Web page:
From Manga to Film, Alita: Battle Angel Reaching Zalem & Sequel Hopes

25 Feb

By Ed Sum
(The Vintage Tempest)

James Cameron and Robert Rodriguez’s live-action adaptation of Yukito Kishiro’s Gunnm (Alita: Battle Angel in America) barely scratches the surface of what the 28 volume manga is (including Last Order and excluding Mars Chronicles which is still ongoing). Ever since Cameron announced he secured the rights in 2000 to bringing Gally’s (her name in the original manga) story to the cinema, I wondered if all the series will be covered. The anime barely scratched the surface. According to Polygon, this producer secured the rights for future video treatments and no further animation is likely to happen.

This film uses most of the American naming conventions than stick to the original. The CGI and motion capture technology to realize what Cameron wanted was not there and the wait for this film was frustrating. Cameron’s first idea was to turn the heroine into a Joan of Arc type figure and thankfully Kishiro corrected him. Gally is a rōnin. She serves no master. It makes sense, because in all her travels in the manga, she either had to leave people she cares for behind or they will die. This detail was revealed in a taped Q&A in early screenings of this film and to have this manga artist give his nod of approval is a good sign.

Respect for the original material is certainly there. The first few minutes were lifted right from the book, introducing the cybernetics doctor Daisuke Ido (Christoph Walz) and Alita (Rosa Salazar).

The vibe from the printed action sequences certainly translated over very well. The only difference I realized was in the gore factor. Binding flesh to robotics is not easy. The early books were not too macabre in the style of David Cronenberg, but it’s going to happen! Instead of a male assistant from the books, the role is gender-swapped and Nurse Gerhad (Idara Victor) is more of a surrogate mother than Chiren (Jennifer Connelly), from the anime. She was Ido’s wife and serves as a foil. While the good doctor accepts being exiled from Zalem, she does not and wants to go home. Nearly everyone looks at this cloud city as a symbol for a better life. The surface world can buy transport there, but viewers who know the manga know better.

Waltz is perfect in the role and that buzz on how unnatural Alita works is simply that. She is a cyborg, and the rules for design is anything goes. I got quickly accustomed to this look. All it takes is a willing suspension of disbelief. Rosa Salazar impresses, especially when she was in a mocap suit for much of filming. Weta Digital, DNEG and Framestore did most of the effects work, including translating the nuances of Salazar’s performance into CGI. To realize the fight sequences, storyboarding was needed to blend the close-up action sequences with wide shots of the Motorball ring.

Instead of the bouncy carefree character from the manga, this cinematic version is more like a lost soul. Any fleeting philosophy on existentialism is nixed in favour of an easier narrative on her coming of age, seeking validation of her existence. Cameron will pen a film to fully reveal where she came from, but that’s light years away from being turned into a film.

To bring a Japanese series over to an International scene is hard, especially when the fan base is not the same. This Americanized version is generally faithful to Kishiro’s manga and I had higher expectations when considering I read the entire manga before and wanted to re-read after the movie before writing this analysis.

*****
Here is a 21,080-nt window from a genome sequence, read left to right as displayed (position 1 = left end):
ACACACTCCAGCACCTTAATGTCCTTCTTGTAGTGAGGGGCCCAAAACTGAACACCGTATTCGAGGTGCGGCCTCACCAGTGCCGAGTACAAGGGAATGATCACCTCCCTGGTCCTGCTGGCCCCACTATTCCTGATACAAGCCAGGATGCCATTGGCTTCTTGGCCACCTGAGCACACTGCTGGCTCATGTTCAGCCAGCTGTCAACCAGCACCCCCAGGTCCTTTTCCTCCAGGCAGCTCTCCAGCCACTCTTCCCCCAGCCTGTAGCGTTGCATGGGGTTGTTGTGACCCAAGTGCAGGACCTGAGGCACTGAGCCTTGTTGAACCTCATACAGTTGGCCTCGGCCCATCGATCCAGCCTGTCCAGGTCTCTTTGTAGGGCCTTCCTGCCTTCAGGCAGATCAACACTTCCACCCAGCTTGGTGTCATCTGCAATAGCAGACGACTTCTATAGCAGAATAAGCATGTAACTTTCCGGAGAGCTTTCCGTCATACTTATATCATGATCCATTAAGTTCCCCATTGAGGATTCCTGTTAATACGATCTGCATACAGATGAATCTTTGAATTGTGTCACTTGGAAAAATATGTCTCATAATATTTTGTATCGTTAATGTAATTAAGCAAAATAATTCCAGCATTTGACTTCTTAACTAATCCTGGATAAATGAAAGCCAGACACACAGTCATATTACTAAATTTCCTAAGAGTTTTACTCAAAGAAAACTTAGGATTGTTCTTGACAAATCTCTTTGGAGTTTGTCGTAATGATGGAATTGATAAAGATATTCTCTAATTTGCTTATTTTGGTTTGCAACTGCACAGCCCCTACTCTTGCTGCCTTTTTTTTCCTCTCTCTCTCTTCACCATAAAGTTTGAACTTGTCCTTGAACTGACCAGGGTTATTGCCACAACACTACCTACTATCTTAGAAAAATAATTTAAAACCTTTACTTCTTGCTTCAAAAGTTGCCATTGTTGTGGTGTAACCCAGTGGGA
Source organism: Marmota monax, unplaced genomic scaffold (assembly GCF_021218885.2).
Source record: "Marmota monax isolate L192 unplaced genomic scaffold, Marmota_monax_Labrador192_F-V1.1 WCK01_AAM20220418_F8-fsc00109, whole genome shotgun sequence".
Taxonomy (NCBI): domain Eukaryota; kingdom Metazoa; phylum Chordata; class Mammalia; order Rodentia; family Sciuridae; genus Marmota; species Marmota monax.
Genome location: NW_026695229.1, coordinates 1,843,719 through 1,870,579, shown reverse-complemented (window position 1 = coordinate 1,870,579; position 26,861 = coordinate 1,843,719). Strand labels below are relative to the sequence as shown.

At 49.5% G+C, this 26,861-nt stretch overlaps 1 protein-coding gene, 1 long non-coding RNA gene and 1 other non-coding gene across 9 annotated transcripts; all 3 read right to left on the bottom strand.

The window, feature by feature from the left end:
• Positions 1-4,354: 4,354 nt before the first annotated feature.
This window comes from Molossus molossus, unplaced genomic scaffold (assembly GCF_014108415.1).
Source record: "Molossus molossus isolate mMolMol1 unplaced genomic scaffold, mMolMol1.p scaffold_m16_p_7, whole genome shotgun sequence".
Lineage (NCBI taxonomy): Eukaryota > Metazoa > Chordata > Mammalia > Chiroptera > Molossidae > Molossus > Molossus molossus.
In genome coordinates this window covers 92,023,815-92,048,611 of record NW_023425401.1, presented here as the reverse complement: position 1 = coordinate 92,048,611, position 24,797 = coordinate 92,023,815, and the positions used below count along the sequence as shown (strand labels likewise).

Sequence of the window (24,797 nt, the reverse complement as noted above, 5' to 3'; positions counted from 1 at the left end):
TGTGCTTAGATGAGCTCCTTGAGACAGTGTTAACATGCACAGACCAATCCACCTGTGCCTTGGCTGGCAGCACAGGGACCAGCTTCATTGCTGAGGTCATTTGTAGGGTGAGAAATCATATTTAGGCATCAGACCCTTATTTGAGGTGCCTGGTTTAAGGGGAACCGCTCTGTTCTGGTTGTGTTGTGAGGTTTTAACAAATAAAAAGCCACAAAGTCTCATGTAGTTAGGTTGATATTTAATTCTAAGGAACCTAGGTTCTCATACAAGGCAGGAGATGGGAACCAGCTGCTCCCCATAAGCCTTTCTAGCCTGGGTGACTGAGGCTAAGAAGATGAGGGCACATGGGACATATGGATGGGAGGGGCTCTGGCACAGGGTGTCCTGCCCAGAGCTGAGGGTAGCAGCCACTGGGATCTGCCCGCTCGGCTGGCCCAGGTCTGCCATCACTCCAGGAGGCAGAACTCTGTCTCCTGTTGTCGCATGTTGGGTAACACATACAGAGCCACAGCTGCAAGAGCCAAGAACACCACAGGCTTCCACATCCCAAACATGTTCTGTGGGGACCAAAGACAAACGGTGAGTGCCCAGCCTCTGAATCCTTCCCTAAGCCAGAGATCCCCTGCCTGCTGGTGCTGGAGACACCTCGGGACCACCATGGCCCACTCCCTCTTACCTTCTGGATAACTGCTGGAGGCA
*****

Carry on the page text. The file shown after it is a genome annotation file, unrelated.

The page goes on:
To distinguish this Americanized version from the Japanese material, it had an air of representing Mexico City in complete dystopia. There are points in Iron City where people could go to worship the floating undercity known as Zelem. No central plaza exists ala Teotihuacan to offer sacrifices. The idea is certainly planted in the final frames when Alita points to the city and one citizen responds by staring back. The game she plays is known as Motorball–roller derby meets basketball. Rodriguez may have added his two cents worth by making the sequences similar to Ullamaliztli, an Aztec ball game where players win by putting the skull, er ball, into a small hoop.

As champions climb up the ladder, they can earn a chance to ascend to heaven. In the film’s case, visit the floating city.

Bounty hunters like Zapan (Ed Skrein) have it harder if that’s their motivation to acquire money to escape the city. He is worth noting because of the awesome Mesoamerican-style metal design on his back. The glimpses of it were always quick, but it mesmerized me. He has a larger role in the books which I will not spoil, but I hope he returns. In the world of Battle Angel, the only way to destroy a cyborg is to melt them and destroy everything that forms his or her soul. Shades of I, Robot can be felt as what defines sentience is explored. Typically, robots have a CPU to as its modus operandi. When Ido round Alita had an undamaged brain, is what he put back together Frankenstein or something else? The soul is immortal, but where does it exist? These are answered in Kishiro’s monumental series. Should this film get a sequel, it will have to go into waxing philosophy: what is quintessence?

I do not expect this franchise to go past the first series. It’s impossible to compress the second in its bloodsport and antediluvian glory unless half the flashback sequences are kept. Cameron loves this manga to death, and hopefully in whatever format his take develops into, a simple trilogy or otherwise, it will not diverge too much from seeing Alita gain the “humanity” she deserves.

4 Stars out of 5

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